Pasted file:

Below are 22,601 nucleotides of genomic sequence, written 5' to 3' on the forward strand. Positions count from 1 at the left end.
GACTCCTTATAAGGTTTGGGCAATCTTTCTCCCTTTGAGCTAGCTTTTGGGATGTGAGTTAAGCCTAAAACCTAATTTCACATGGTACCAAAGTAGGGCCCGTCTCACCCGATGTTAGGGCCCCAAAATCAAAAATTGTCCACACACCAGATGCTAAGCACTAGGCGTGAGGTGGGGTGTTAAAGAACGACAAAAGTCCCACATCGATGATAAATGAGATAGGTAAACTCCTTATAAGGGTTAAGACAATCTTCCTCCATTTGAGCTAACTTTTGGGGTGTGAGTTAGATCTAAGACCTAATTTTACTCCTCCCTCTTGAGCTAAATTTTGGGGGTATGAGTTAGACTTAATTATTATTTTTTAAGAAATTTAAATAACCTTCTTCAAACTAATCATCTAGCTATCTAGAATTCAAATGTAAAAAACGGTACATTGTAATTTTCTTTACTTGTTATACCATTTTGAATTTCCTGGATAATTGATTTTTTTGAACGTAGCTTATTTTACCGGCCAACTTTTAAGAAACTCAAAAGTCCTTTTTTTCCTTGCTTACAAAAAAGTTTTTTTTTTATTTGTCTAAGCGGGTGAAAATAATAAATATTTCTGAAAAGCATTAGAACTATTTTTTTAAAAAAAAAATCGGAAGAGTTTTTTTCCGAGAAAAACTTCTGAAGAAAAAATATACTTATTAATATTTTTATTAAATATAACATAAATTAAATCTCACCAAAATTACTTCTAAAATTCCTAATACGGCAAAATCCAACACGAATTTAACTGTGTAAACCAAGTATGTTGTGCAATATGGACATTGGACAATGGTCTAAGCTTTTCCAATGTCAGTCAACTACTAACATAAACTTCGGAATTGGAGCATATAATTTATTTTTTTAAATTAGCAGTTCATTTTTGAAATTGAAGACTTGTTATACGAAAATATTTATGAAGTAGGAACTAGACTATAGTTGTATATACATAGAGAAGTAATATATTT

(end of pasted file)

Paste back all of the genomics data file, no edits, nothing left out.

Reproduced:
Below are 22,601 nucleotides of genomic sequence, written 5' to 3' on the forward strand. Positions count from 1 at the left end.
GACTCCTTATAAGGTTTGGGCAATCTTTCTCCCTTTGAGCTAGCTTTTGGGATGTGAGTTAAGCCTAAAACCTAATTTCACATGGTACCAAAGTAGGGCCCGTCTCACCCGATGTTAGGGCCCCAAAATCAAAAATTGTCCACACACCAGATGCTAAGCACTAGGCGTGAGGTGGGGTGTTAAAGAACGACAAAAGTCCCACATCGATGATAAATGAGATAGGTAAACTCCTTATAAGGGTTAAGACAATCTTCCTCCATTTGAGCTAACTTTTGGGGTGTGAGTTAGATCTAAGACCTAATTTTACTCCTCCCTCTTGAGCTAAATTTTGGGGGTATGAGTTAGACTTAATTATTATTTTTTAAGAAATTTAAATAACCTTCTTCAAACTAATCATCTAGCTATCTAGAATTCAAATGTAAAAAACGGTACATTGTAATTTTCTTTACTTGTTATACCATTTTGAATTTCCTGGATAATTGATTTTTTTGAACGTAGCTTATTTTACCGGCCAACTTTTAAGAAACTCAAAAGTCCTTTTTTTCCTTGCTTACAAAAAAGTTTTTTTTTTATTTGTCTAAGCGGGTGAAAATAATAAATATTTCTGAAAAGCATTAGAACTATTTTTTTAAAAAAAAAATCGGAAGAGTTTTTTTCCGAGAAAAACTTCTGAAGAAAAAATATACTTATTAATATTTTTATTAAATATAACATAAATTAAATCTCACCAAAATTACTTCTAAAATTCCTAATACGGCAAAATCCAACACGAATTTAACTGTGTAAACCAAGTATGTTGTGCAATATGGACATTGGACAATGGTCTAAGCTTTTCCAATGTCAGTCAACTACTAACATAAACTTCGGAATTGGAGCATATAATTTATTTTTTTAAATTAGCAGTTCATTTTTGAAATTGAAGACTTGTTATACGAAAATATTTATGAAGTAGGAACTAGACTATAGTTGTATATACATAGAGAAGTAATATATTT